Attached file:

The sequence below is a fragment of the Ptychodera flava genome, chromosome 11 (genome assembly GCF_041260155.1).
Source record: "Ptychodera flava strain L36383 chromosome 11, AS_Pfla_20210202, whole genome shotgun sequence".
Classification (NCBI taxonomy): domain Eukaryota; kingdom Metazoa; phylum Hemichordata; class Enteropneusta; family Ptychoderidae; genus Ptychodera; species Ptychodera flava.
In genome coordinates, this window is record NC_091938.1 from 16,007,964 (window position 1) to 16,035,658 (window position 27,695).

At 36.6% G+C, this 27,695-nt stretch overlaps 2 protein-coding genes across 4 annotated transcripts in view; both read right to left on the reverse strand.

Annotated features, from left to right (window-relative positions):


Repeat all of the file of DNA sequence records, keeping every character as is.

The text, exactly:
The sequence below is a fragment of the Ptychodera flava genome, chromosome 11 (genome assembly GCF_041260155.1).
Source record: "Ptychodera flava strain L36383 chromosome 11, AS_Pfla_20210202, whole genome shotgun sequence".
Classification (NCBI taxonomy): domain Eukaryota; kingdom Metazoa; phylum Hemichordata; class Enteropneusta; family Ptychoderidae; genus Ptychodera; species Ptychodera flava.
In genome coordinates, this window is record NC_091938.1 from 16,007,964 (window position 1) to 16,035,658 (window position 27,695).

At 36.6% G+C, this 27,695-nt stretch overlaps 2 protein-coding genes across 4 annotated transcripts in view; both read right to left on the reverse strand.

Annotated features, from left to right (window-relative positions):